The problem with redness correcting green concealers is that there are SO many to choose from. Below is a guide to a few popular green concealers I’ve tried and how they worked. Hopefully, this guide will help you to achieve the most natural, bruise-free skin possible. Continue reading →
Feature image from ANCIENT CHINA
For many people with ITP, their spleen is to blame. The spleen plays an important function in the immune system, so when the spleen is misbehaving, it plays an important role in autoimmune disorders.
The human spleen is similar in structure to a lymph node and functions primarily as a filter of blood. It is also responsible for initiating immune reactions to blood-borne antigens. The spleen is on of the immune organs what tells the immune system to start fighting.
There are a number of reasons why people have ITP. It might be that the body does not produce enough platelets. For other’s their body kills off platelets as they are made. This is the spleen’s doing!
Splenectomies are still used as a treatment for ITP. A splenectomy
Get a better understanding of what it actually does, to help inform your decision to have it removed. I used to now really understand and thought – just take it out already. But I’m so glad my doctors didn’t listen to me – and I am so glad I have it. It’s more complicated than you think.
When the spleen is removed, the body’s immune system is compromised and is can develop a susceptibility to certain illnesses. When I was first diagnosed, I told my haematologist to just ‘Take it out!” It doesn’t work like that.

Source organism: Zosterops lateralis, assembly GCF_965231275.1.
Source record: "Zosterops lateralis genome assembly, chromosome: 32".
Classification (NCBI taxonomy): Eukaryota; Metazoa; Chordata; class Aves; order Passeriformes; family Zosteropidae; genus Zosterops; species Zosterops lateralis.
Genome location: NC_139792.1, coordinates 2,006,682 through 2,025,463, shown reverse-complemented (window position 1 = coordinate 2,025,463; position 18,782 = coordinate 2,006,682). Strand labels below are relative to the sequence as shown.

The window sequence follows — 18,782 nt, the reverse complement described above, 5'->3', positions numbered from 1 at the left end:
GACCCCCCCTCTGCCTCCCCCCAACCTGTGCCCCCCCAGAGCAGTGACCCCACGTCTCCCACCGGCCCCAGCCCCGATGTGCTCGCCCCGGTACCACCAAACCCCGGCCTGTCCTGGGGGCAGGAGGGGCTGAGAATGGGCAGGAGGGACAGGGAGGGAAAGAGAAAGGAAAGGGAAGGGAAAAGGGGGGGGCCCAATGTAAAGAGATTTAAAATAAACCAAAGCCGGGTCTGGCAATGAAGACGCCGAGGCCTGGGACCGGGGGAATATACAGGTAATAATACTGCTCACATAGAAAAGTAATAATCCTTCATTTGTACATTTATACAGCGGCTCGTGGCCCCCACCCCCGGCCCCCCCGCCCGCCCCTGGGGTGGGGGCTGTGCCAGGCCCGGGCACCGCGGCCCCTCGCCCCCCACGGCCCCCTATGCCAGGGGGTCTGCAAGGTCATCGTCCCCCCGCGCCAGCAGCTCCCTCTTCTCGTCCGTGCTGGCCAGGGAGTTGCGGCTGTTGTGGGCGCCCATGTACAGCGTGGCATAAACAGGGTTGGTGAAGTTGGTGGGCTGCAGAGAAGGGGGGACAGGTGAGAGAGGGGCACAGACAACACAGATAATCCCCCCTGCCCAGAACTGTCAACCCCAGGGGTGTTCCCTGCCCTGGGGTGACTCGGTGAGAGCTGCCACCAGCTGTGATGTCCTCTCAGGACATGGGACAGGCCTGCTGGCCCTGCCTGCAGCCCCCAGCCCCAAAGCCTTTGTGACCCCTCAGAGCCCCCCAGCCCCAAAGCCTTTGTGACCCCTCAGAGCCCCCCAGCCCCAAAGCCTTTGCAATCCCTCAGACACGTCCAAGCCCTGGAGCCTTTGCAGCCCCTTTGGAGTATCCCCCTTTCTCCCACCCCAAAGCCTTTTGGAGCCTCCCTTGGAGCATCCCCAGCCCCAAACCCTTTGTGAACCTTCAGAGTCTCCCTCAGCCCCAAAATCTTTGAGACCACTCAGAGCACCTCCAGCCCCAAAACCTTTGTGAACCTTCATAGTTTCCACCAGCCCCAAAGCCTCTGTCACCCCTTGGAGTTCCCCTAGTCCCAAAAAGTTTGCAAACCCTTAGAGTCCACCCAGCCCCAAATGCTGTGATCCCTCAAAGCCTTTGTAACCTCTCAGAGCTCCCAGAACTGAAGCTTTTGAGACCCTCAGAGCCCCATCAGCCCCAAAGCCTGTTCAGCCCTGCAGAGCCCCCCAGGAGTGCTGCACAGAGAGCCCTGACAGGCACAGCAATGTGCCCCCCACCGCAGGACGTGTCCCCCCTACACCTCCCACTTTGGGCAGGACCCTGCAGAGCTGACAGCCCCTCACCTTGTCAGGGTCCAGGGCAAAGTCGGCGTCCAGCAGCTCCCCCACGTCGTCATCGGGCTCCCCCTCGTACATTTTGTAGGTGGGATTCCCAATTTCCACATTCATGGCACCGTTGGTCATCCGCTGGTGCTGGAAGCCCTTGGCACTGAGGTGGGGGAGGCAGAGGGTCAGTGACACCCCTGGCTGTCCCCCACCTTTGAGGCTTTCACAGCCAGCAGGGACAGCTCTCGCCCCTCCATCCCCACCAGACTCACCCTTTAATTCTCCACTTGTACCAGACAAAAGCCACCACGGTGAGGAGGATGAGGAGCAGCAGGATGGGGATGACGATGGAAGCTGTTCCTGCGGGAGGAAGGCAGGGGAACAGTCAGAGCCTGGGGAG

Firstly, a splenectomy will only successfully treat ITP if the spleen is to blame for the platelet destruction.
Secondly, even if the splenectomy is successful, there is always a chance that the spleen will grow back and the ITP will return. A study was done on 114 patients whose splenectomies failed and who required additional therapy.
A study was done on 114 patients whose splenectomies failed and who required additional therapy. The study showed that if the operation was likely to fail, it would be evident within the first year of the surgery (A couple of people’s splenectomy treatment did fail later).
PDSA – their page on splenectomy – https://www.pdsa.org/treatments/conventional/splenectomy.html
Splenectomy – pregnancy and not having a spleen – there is a little quote about the complications.
Guide to ITP people – http://guide2itp.com/truth-about-splenectomy
Just one more thing about ITP, it works for some people but not everyone. Everyone is different and ITP is unpredictable. I’m getting really sick of hearing this!
Long-term OUTCOMES IN ADULTS with chronic ITP after splenectomy failure
I’m so happy and proud to be celebrating HOW TO HEAL A BRUISE‘s 1st Birthday. It is one year of the book being out there in the world, and to celebrate I’ve been looking through reviews.
The book is AMAZING! It’s so easy to relate too. I read the titles of the chapters and was positive I hadn’t been through that phase, then after reading it in more detail, the realisation sank in that I had, I just hadn’t realised it.
It is honestly brilliant. Thank you for writing it! I think it will be a massive help to all ITP suffers and their family and friends.
Meghan’s book is filled with all kinds of important information on Immune Thrombocytopenia, even a detailed history of how it was discovered. I highly recommend this book for anyone who has ITP or knows someone with this blood disorder. It will change the way you look at the disease and empower you to take a more proactive approach with your health.
“How to Heal a bruise” is a must read for anyone diagnosed with ITP. It should be prescribed by the doctors and as early as possible to avoid feeling terribly alone, disillusioned and helpless